The battle for the ‘blue lamp’ dollar hots ups as prices tumble for incident recording tech discovers Eric Volkman [Tele.Volkman.2015.11.24]

A fast getaway car with gangsta white walls may not be enough for ‘robbers’ to avoid an arresting future thanks to new connectivity technology being marketed to today’s ‘cops’.

That’s because law enforcement, hitherto a steady but unspectacular segment of the connected car market, seems on the brink of experiencing a profound change.

This is being led by a company that has rapidly become a big player in the broader market for equipment used by police – TASER International. As its name suggests, the firm began as a producer and supplier of the eponymous non-lethal weapons.

These were an ‘electrifying’ success and on the back of this TASER International branched out into other product categories, most conspicuously with the body cameras that are becoming increasingly prevalent as police equipment – notably for London’s Metropolitan Police Force, which recently ordered 22,000 of them for its ‘bobbies’.

So it was perhaps inevitable that TASER International would move into one of the most durable items of law enforcement, the police car. This past October, the company announced a new in-car video solution specifically for cop cruisers called Axon Fleet.

This is an updated version of the type of video-and-record package that has been on the market for years. One key feature that makes Axon Fleet’s technology current is that it wirelessly pushes the recorded material to the cloud, via the company’s evidence.com online evidence management system. Another is its tight integration with other TASER International offerings like the body cameras; a user can activate all linked recording equipment from the company located within a certain radius.

But arguably the major draw of Axon Fleet is its price – $499 (£330) per vehicle. This covers the basic kit of two cameras, one that records from the front window, and one covering the rear seat area. The base price also includes a one-year warranty.

That amount is several orders of a magnitude lower than competing products. US company Digital Ally supplies not only law enforcement clients but fire departments and emergency medical service providers and is active in the in-cruiser segment of the market. Its latest solution, the DVM-800, retails for nearly $3,500 although, to be fair, that includes a warranty that stretches across two years.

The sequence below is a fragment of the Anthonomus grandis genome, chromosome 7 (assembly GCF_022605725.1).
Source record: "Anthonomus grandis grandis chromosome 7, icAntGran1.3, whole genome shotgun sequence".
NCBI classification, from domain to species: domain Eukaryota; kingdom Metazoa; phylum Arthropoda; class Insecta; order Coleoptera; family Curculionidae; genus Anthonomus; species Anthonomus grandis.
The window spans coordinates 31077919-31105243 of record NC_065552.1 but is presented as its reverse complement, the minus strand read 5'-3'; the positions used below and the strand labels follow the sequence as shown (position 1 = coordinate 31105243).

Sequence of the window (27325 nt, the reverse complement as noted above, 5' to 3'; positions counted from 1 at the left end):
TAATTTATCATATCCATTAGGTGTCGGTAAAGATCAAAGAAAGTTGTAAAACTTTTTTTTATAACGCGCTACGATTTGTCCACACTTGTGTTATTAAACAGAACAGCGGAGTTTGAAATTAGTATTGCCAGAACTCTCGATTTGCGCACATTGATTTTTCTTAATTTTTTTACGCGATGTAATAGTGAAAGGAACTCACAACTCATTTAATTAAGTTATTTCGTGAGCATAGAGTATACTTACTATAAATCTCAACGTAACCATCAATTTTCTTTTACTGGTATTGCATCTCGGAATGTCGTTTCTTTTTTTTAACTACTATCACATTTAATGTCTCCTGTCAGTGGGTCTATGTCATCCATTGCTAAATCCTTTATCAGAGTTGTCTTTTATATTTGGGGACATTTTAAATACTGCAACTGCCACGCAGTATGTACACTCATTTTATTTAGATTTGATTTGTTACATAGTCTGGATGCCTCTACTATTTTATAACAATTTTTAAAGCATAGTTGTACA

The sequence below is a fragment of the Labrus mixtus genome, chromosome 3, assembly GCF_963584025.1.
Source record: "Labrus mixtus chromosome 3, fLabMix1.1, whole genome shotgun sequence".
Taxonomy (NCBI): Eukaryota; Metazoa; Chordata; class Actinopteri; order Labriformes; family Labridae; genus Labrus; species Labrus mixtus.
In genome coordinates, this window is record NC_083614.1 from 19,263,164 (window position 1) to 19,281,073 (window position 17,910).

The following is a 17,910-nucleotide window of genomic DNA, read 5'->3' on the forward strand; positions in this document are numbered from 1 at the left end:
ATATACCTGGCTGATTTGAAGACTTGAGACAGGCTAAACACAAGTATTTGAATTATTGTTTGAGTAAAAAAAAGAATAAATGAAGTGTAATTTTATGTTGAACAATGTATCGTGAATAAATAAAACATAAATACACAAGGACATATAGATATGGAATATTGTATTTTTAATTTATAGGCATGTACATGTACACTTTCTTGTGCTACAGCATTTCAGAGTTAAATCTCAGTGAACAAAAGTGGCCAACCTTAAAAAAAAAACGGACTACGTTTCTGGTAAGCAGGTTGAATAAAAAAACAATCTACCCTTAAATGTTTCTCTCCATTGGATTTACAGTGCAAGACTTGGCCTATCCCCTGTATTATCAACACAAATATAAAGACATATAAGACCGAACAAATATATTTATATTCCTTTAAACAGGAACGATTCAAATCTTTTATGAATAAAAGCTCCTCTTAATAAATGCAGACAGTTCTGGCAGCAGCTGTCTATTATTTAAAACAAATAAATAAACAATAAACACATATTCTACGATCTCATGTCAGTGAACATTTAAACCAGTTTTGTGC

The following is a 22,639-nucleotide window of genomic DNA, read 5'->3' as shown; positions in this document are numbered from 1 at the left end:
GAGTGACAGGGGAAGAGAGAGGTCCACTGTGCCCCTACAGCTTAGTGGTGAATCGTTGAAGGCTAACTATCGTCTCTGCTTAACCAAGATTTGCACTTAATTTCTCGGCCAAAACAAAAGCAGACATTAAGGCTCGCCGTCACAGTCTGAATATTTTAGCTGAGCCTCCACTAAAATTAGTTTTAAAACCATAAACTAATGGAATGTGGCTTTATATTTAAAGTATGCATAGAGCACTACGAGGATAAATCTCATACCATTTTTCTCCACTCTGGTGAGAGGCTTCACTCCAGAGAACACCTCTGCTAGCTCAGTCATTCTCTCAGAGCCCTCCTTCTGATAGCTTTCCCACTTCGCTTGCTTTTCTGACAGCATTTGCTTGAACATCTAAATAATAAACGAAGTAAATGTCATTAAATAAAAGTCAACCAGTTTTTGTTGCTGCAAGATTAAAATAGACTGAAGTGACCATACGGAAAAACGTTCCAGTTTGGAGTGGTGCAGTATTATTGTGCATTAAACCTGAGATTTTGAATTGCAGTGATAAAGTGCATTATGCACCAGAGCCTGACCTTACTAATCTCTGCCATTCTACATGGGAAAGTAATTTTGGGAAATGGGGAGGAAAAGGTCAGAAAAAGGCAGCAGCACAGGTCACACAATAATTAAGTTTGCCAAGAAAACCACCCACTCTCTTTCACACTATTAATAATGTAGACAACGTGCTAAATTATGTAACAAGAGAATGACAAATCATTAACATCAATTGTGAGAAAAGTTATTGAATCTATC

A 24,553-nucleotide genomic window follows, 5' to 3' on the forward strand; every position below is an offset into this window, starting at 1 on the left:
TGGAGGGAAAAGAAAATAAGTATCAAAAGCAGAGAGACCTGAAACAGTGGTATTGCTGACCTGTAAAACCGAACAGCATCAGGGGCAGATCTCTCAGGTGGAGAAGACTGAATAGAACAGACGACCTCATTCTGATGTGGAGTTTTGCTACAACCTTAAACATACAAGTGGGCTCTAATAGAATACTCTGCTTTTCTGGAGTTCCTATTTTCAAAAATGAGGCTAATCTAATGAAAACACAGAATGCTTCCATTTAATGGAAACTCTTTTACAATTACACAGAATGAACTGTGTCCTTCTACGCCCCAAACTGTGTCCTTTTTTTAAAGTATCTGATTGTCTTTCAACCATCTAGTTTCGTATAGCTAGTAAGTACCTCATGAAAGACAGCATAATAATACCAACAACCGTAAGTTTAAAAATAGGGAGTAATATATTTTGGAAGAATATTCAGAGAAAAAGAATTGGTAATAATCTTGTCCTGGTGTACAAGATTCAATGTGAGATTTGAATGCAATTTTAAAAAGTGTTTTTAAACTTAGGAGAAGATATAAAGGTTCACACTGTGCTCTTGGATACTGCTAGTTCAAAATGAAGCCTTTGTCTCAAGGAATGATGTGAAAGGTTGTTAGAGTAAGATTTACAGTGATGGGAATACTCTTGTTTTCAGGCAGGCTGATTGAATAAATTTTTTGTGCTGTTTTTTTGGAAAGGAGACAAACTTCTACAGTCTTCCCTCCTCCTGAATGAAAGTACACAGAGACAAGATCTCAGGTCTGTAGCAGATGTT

Peer law enforcement tech specialist Watch Guard Video, which claims it is ‘the world’s #1 police video manufacturer’, packs more a bit more punch into its 4RE system, including an integrated, 200-gigabyte hard drive for recording purposes, plus a removable 16-gigabyte thumb drive, all backed by a one-year warranty. But this is pricey, at nearly $4,800 for the basic package. Upgrades to the hardware, software, and warranty length are available, and range from $199 to $785 apiece.

TASER International hasn’t (yet) publicly explained how it’s managing to keep Axon Fleet’s price point so low. This might very well have to do with evidence.com’s cloud storage, which is an integral component of the Axon Fleet solution. The company offers two storage plans, both charged monthly. The budget ‘Fleet basic’ costs $25 per month, and allows 100 GB of storage. $14 more gets clients the self-explanatory ‘Fleet unlimited’ option. Fleet unlimited also unlocks certain features of evidence.com’s Pro tier, and extends the warranty on the gear.

It’s very possible that the firm is selling the gear around, or even below, cost in order to gain a steady revenue stream from the storage fees. This would be a version of the classic ‘razors-and-blades’ business model wherein the core equipment is relatively inexpensive but one necessary part, or service, generates a series of future purchases.

Thus far, few if any competitors seem to be cutting those four-figure prices in order to keep pace with TASER International. They have a bit of time to make their solutions more competitive because Axon Fleet is still in the pre-order stage with delivery to begin in the first quarter of 2016, according to its makers.

So TASER International has a real chance to make like a thief-in-the-night and steal significant market share from its rivals.

But as far as the overall development of police in-car video systems is concerned, it’s irrelevant who ends up dominating the segment. With TASER International’s aggressive move, the price floor for these products has now dropped to the point where they almost have to considered by any law enforcement agency of reasonable size. Not only that, any product on the market will be expected to have a cloud storage option, and probably a means of linking with complimentary solutions as with TASER International’s body cameras, so the technology standard will advance.

Nearly since the advent of the cruiser, it’s been connected in basic ways – the CB radio, for one, is an early example. But it’s never been this wired and so networked. TASER International has ushered in a new era of the connected police car and its rivals are sure to join in the scrum. The cruiser is about to become smarter than it ever was. The bad guys had better beware.

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